What causes peripheral arterial disease (PAD)?

Joshua I. Greenberg, MD
Vascular Surgery
Peripheral arterial disease (PAD) is caused by a number of factors that also predispose a person to heart disease. Importantly, all of these conditions can be either prevented or treated. These include:
  • smoking
  • diabetes
  • high blood pressure
  • high cholesterol
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Peripheral arterial disease (PAD) is generally the result of a narrowing of the arteries in the pelvis and legs. Like arteriosclerosis (also called atherosclerosis), or narrowed arteries in the heart, PAD involves narrowed or blocked arteries to the lower body or extremities and has many of the same causes as its counterpart in the heart. Arterial disease often occurs as part of the aging process and affects mainly people over age 65, but younger people who have history of diabetes, high blood pressure, smoking and a family history of arteriosclerosis are at a higher risk of developing PAD.

There are other relatively uncommon causes of arterial disease, such as popliteal entrapment syndrome, in which the calf muscle tendon impinges on the artery. This uncommon syndrome tends to affect younger people.

Factors that raise the risk of PAD include:
- Smoking (the most common cause of PAD)
- High cholesterol in the blood
- High blood pressure
- Diabetes, which results in high blood sugar levels
- Age
Diabetes (especially the type II variety) is rising in prevalence in the United States. In October 2010, the U.S. Centers for Disease Control and Prevention released a report predicting that as many as one in three adults could have diabetes by the year 2050, leading to a potentially dramatic rise in PAD and its complications. It is important for people with diabetes to control their blood sugar to manage their risk of PAD.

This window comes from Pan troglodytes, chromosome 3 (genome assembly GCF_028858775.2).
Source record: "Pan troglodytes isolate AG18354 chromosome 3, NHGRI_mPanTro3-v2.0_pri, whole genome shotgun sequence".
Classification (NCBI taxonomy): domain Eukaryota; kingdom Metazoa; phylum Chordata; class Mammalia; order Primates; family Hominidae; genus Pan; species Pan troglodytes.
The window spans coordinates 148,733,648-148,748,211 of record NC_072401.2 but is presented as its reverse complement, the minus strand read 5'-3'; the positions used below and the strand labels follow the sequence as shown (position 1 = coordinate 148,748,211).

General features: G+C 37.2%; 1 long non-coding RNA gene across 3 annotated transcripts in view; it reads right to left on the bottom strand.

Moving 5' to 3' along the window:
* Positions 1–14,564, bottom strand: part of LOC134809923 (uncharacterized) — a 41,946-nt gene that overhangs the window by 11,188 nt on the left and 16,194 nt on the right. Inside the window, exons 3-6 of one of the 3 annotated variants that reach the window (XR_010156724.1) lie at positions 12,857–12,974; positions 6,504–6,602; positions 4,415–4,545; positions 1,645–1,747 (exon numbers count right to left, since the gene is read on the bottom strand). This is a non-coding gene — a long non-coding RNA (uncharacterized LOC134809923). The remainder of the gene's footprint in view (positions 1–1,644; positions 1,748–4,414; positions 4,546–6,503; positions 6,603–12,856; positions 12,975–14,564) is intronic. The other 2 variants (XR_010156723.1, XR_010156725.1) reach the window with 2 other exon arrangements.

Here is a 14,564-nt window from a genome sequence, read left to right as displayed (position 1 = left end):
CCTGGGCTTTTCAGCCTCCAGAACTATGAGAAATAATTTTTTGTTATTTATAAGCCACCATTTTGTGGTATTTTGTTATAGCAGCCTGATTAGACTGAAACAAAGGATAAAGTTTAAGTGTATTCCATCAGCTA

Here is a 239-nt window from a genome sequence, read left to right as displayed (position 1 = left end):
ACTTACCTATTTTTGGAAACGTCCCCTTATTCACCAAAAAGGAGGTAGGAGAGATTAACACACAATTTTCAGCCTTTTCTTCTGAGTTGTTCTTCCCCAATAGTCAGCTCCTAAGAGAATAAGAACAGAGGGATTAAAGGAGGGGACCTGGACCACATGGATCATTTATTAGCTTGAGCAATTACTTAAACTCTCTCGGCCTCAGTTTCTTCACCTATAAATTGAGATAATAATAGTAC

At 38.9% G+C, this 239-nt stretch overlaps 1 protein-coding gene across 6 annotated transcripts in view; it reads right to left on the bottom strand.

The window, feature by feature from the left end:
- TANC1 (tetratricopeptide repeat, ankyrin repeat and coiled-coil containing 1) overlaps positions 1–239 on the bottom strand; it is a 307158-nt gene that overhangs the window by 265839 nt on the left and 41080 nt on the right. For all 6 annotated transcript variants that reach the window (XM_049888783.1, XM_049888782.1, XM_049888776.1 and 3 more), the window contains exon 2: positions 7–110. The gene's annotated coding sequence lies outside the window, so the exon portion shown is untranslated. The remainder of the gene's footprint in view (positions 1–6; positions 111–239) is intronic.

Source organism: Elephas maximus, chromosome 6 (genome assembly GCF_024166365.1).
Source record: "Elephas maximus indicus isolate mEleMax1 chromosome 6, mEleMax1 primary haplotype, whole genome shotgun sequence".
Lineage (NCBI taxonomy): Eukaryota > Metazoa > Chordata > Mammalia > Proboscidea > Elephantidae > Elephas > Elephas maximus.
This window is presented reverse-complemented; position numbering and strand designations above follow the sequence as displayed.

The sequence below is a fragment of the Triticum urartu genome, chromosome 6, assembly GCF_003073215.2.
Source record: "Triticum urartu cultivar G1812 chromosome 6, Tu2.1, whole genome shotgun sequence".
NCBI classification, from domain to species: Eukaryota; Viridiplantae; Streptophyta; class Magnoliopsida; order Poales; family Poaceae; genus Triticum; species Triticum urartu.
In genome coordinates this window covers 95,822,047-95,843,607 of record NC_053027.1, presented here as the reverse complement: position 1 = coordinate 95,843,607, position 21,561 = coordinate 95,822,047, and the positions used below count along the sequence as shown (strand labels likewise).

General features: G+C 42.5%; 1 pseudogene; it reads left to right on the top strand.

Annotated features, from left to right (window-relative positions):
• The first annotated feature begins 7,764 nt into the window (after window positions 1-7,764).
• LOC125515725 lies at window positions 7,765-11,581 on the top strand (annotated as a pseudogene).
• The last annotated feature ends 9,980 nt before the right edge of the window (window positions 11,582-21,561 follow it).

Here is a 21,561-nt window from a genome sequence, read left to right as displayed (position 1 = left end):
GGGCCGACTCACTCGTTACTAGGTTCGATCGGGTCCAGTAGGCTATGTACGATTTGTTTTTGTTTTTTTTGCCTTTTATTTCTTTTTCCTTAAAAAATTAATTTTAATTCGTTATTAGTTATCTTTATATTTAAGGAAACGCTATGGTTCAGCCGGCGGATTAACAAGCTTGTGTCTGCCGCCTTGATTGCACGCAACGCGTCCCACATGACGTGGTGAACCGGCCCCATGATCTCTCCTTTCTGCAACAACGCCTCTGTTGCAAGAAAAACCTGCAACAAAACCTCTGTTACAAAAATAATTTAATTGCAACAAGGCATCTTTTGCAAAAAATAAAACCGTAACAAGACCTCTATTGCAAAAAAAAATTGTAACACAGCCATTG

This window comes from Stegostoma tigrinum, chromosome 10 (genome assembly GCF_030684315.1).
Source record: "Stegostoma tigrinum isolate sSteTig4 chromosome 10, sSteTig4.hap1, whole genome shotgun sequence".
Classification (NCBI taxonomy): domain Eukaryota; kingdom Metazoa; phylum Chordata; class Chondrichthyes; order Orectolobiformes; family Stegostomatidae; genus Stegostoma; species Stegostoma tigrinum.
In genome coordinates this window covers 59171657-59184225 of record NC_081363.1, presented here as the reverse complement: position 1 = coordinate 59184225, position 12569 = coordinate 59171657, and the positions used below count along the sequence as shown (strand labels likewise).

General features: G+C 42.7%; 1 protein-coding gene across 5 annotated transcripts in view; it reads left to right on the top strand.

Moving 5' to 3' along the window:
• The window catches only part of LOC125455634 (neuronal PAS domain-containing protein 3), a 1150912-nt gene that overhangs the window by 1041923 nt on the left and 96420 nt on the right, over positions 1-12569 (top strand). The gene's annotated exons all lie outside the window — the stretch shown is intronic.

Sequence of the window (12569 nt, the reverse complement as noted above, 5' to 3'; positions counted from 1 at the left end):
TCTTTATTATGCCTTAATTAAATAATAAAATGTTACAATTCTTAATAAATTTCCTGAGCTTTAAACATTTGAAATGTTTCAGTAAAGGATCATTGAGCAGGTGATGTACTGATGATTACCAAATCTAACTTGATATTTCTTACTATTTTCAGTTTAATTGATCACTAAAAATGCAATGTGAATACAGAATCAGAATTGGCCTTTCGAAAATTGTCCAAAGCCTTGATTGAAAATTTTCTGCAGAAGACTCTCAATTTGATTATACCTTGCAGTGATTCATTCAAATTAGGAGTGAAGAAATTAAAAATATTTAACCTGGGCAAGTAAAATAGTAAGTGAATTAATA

The most common cause of peripheral arterial disease (P.A.D.) is atherosclerosis. The exact cause of atherosclerosis isn't known.

The disease may start when certain factors damage the inner layers of the arteries. These factors include:

  • Smoking
  • High amounts of certain fats and cholesterol in the blood
  • High blood pressure
  • High amounts of sugar in the blood due to insulin resistance or diabetes

When damage occurs, your body starts a healing process. The healing may cause plaque to build up where the arteries are damaged.

Over time, the plaque may crack. Blood cell fragments called platelets stick to the injured lining of the artery and may clump together to form blood clots.

The buildup of plaque or blood clots can severely narrow or block the arteries and limit the flow of oxygen-rich blood to your body.

This answer from the National Heart, Lung and Blood Institute has been reviewed and/or edited by Dr. William D. Knopf.

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Important: This content reflects information from various individuals and organizations and may offer alternative or opposing points of view. It should not be used for medical advice, diagnosis or treatment. As always, you should consult with your healthcare provider about your specific health needs.